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  #16  
Old 12-15-2020, 12:35 PM
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BoneDigger BoneDigger is offline
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The reason I enjoy my spire is because it makes it very easy to collaborate. I can export directly to a messenger app with no having to export then email. With that being said, I may sell mine soon. I like it a lot, but once I updated my phone, I now have the ability to record through an external microphone and there are pretty decent apps for phones now, so it's pretty easy. It's not as high quality as the spire, but for song writing collabs it works just fine.
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  #17  
Old 12-15-2020, 12:53 PM
Captain Jim Captain Jim is offline
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Hi KevWind,

I think that review was pretty accurate at the time (June 2018). Izotope has continued to update the iOS app, offering more effect options and an enhanced SoundCheck that recognizes your input and balances accordingly. There is also an Enhance feature that is similar to iZotope's plug-in DAW products.

The streamline use of the Spire Studio allows me to do in an hour what would take me all afternoon with a ZoomH4n Pro. It certainly doesn't have all the features of a full DAW.

My music partner is a Logic Pro X user, but also uses a Spire Studio. He will often start a project with the Spire, then transfer it to the DAW as it grows beyond 8 tracks with multiple takes.

I am certainly one of those you didn't point a finger at () who finds Logic Pro X unnecessarily complicated. In the time it takes to get a level balanced and ready to record in Logic, I have completed recording a track with the Spire. The recording I do isn't at the professional level... after playing for 50 years, I thought it would be nice to have some record of that. I have also been doing a series of "Staying At Home" videos where I use a Shure MV88+ and an iPhone... like the Spire, it is a simple means to an end. And, for my use, it is enough.

If, in my enthusiasm, I suggested that the Spire Studio is the end-all, be-all for anyone interested in recording, I would like to go on record (pun intended) as saying: "It works for me." I try not to get into the "my guitar can beat up your guitar" discussions, regardless of the particular piece of equipment.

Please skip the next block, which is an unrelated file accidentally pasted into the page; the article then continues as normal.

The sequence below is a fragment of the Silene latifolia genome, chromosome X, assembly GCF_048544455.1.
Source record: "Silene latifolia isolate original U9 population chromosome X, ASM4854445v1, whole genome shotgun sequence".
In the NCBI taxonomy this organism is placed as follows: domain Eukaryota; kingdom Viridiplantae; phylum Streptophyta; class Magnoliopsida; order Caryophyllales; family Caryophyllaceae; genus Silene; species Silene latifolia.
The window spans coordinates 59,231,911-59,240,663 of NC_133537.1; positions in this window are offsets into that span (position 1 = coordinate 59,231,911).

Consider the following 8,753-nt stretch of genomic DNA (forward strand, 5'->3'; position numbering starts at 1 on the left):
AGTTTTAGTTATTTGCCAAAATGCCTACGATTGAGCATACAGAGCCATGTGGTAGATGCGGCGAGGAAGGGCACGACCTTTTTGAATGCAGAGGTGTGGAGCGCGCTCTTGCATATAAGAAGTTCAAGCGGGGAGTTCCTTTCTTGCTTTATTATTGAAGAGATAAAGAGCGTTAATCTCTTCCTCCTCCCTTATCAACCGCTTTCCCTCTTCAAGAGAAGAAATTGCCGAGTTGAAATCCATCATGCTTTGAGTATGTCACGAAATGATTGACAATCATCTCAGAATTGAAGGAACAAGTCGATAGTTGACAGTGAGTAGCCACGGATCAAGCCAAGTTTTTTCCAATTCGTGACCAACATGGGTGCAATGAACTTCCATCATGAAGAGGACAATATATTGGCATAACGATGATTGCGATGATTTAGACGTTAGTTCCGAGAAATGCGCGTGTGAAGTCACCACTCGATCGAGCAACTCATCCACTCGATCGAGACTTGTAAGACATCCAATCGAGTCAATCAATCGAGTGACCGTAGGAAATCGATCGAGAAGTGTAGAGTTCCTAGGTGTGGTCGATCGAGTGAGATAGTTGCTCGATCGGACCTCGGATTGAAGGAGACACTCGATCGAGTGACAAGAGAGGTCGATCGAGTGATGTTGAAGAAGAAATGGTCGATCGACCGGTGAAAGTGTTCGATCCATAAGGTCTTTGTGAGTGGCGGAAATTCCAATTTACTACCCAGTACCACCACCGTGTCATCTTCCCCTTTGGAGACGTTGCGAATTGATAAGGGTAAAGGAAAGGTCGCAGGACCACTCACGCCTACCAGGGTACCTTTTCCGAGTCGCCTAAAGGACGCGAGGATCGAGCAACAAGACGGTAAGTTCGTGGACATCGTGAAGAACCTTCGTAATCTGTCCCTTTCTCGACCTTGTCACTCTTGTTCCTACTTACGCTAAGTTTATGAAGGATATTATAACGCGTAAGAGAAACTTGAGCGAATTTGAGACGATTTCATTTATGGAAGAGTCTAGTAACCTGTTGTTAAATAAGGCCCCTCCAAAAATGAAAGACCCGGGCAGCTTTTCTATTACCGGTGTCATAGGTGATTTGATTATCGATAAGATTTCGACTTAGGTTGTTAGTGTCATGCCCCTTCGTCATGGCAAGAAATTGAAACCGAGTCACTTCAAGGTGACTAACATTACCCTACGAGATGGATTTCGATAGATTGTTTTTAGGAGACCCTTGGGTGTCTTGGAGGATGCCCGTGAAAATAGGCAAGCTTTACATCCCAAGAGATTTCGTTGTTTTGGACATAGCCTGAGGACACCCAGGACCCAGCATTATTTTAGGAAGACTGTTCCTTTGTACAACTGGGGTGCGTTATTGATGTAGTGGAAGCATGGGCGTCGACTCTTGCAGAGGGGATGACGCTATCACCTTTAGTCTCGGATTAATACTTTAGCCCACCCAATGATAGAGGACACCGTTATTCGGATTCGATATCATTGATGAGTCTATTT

Your mileage may vary. Void where prohibited by law. Ask your recording specialist if Spire Studio may be right for you. No animals were harmed in the making of any of my recordings, and Rufus the cat quite likes the process (he is often at my feet while I am recording, and has been heard on a video or two).

I'm a retired guy. My wife thinks I am "accomplishing something" when I am recording and doesn't ask me to do other projects around the house. That in itself may be the best reason for it.

Virtual hugs (remember hugs?),
Jim
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  #18  
Old 12-15-2020, 05:00 PM
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Quote:
Originally Posted by KevWind View Post
So here I think is what appears to a fairly objective of the feature benefits and pros' and con's Curious what the current users think of this Review ?

https://www.soundonsound.com/reviews...e-spire-studio
I think that gets it about right. I started playing around with recording with a Fostex 4-track cassette recorder back in about 1984 or so. I had no problem getting up to speed and working that machine, but the sound was not even in the same league of today's tools and there were no effects or manipulation possible - just basic recording, punch in and punch out, and mixing. I've tried a number of times to use Garage Band to record and I find it hopelessly confusing. If I was recording a LOT, I'm sure I'd internalize it's methods and get reasonably good at it, but I don't record that often. And when I do, I just want to be able to play and not spend a lot of time setting up mics, checking levels, etc.

I got the Sprire two years ago and it's exactly what the doctor ordered for me. It's dead simple to use, it takes me no more than 5 minutes to be totally set up and ready to go, and the sound quality is fantastic. I LOVE the soundcheck feature - it makes setting levels a snap. I love the app controls. and the simplicity of the mixing screen.

There are only two things I miss from using my old Fostex 4-track and, less so, from my frustrating experiences with Garage Band. First, the ability to punch in and punch out with a foot switch. There's a pretty decent punch in capability that I've gotten good at, but there's no way to punch out without just reaching over and hitting the "record" button. So I really can't do overdubs of a botched section except when I'm singing and have both hand's free. Which is OK, because singing is where I need the most help. But for guitar tracks, I can start recording again from the spot of a mistake, but then I pretty much have to replay the rest of the track from that point. I'd LOVE a foot switch to be able to punch in and out. Second, the mixing, while dead simple, is static for the whole track, not a dynamic thing where you can change levels and pan DURING the track. You set it up for the whole track and that's where it stays. I've learned to work around the pretty well, just by using separate tracks for lead fills during the vocal portions of songs and for lead breaks, that I'd generally rather have a a higher volume. This isn't a huge deal for me, but ideally, it'd be nice to be able to change the mix properties in real time as a track plays.